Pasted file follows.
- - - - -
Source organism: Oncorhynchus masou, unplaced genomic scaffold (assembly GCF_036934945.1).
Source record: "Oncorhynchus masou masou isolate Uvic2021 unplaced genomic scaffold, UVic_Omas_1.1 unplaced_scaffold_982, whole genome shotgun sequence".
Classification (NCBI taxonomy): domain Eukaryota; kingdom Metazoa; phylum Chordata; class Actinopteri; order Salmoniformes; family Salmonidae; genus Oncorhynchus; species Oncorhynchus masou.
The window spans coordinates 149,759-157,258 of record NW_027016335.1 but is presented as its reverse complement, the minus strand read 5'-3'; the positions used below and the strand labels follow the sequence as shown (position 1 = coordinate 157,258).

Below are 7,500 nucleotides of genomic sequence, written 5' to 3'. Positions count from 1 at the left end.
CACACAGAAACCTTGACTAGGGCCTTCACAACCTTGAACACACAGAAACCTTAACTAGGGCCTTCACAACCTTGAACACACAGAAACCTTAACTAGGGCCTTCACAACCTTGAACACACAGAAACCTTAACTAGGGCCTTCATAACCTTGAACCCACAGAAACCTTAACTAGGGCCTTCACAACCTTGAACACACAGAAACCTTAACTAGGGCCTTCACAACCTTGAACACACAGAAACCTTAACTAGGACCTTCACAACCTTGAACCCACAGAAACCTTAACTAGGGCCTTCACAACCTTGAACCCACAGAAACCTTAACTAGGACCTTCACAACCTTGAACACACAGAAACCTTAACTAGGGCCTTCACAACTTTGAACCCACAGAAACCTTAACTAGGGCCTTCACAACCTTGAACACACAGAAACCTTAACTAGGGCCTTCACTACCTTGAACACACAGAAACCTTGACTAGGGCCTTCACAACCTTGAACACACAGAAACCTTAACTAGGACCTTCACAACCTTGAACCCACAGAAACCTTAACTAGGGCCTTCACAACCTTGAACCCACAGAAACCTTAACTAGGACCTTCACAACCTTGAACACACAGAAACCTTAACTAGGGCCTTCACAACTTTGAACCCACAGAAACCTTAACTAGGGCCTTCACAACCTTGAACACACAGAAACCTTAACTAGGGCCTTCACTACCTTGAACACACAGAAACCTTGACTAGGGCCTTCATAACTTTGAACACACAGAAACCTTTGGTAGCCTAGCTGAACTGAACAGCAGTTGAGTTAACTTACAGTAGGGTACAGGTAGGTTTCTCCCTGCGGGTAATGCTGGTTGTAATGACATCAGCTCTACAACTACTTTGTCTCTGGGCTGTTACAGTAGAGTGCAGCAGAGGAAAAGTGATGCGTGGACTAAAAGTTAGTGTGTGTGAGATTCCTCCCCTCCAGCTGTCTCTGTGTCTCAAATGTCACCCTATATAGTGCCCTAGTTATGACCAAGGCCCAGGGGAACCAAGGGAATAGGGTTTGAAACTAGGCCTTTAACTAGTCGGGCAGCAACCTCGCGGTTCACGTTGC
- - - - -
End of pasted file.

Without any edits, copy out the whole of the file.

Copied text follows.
Source organism: Oncorhynchus masou, unplaced genomic scaffold (assembly GCF_036934945.1).
Source record: "Oncorhynchus masou masou isolate Uvic2021 unplaced genomic scaffold, UVic_Omas_1.1 unplaced_scaffold_982, whole genome shotgun sequence".
Classification (NCBI taxonomy): domain Eukaryota; kingdom Metazoa; phylum Chordata; class Actinopteri; order Salmoniformes; family Salmonidae; genus Oncorhynchus; species Oncorhynchus masou.
The window spans coordinates 149,759-157,258 of record NW_027016335.1 but is presented as its reverse complement, the minus strand read 5'-3'; the positions used below and the strand labels follow the sequence as shown (position 1 = coordinate 157,258).

Below are 7,500 nucleotides of genomic sequence, written 5' to 3'. Positions count from 1 at the left end.
CACACAGAAACCTTGACTAGGGCCTTCACAACCTTGAACACACAGAAACCTTAACTAGGGCCTTCACAACCTTGAACACACAGAAACCTTAACTAGGGCCTTCACAACCTTGAACACACAGAAACCTTAACTAGGGCCTTCATAACCTTGAACCCACAGAAACCTTAACTAGGGCCTTCACAACCTTGAACACACAGAAACCTTAACTAGGGCCTTCACAACCTTGAACACACAGAAACCTTAACTAGGACCTTCACAACCTTGAACCCACAGAAACCTTAACTAGGGCCTTCACAACCTTGAACCCACAGAAACCTTAACTAGGACCTTCACAACCTTGAACACACAGAAACCTTAACTAGGGCCTTCACAACTTTGAACCCACAGAAACCTTAACTAGGGCCTTCACAACCTTGAACACACAGAAACCTTAACTAGGGCCTTCACTACCTTGAACACACAGAAACCTTGACTAGGGCCTTCACAACCTTGAACACACAGAAACCTTAACTAGGACCTTCACAACCTTGAACCCACAGAAACCTTAACTAGGGCCTTCACAACCTTGAACCCACAGAAACCTTAACTAGGACCTTCACAACCTTGAACACACAGAAACCTTAACTAGGGCCTTCACAACTTTGAACCCACAGAAACCTTAACTAGGGCCTTCACAACCTTGAACACACAGAAACCTTAACTAGGGCCTTCACTACCTTGAACACACAGAAACCTTGACTAGGGCCTTCATAACTTTGAACACACAGAAACCTTTGGTAGCCTAGCTGAACTGAACAGCAGTTGAGTTAACTTACAGTAGGGTACAGGTAGGTTTCTCCCTGCGGGTAATGCTGGTTGTAATGACATCAGCTCTACAACTACTTTGTCTCTGGGCTGTTACAGTAGAGTGCAGCAGAGGAAAAGTGATGCGTGGACTAAAAGTTAGTGTGTGTGAGATTCCTCCCCTCCAGCTGTCTCTGTGTCTCAAATGTCACCCTATATAGTGCCCTAGTTATGACCAAGGCCCAGGGGAACCAAGGGAATAGGGTTTGAAACTAGGCCTTTAACTAGTCGGGCAGCAACCTCGCGGTTCACGTTGC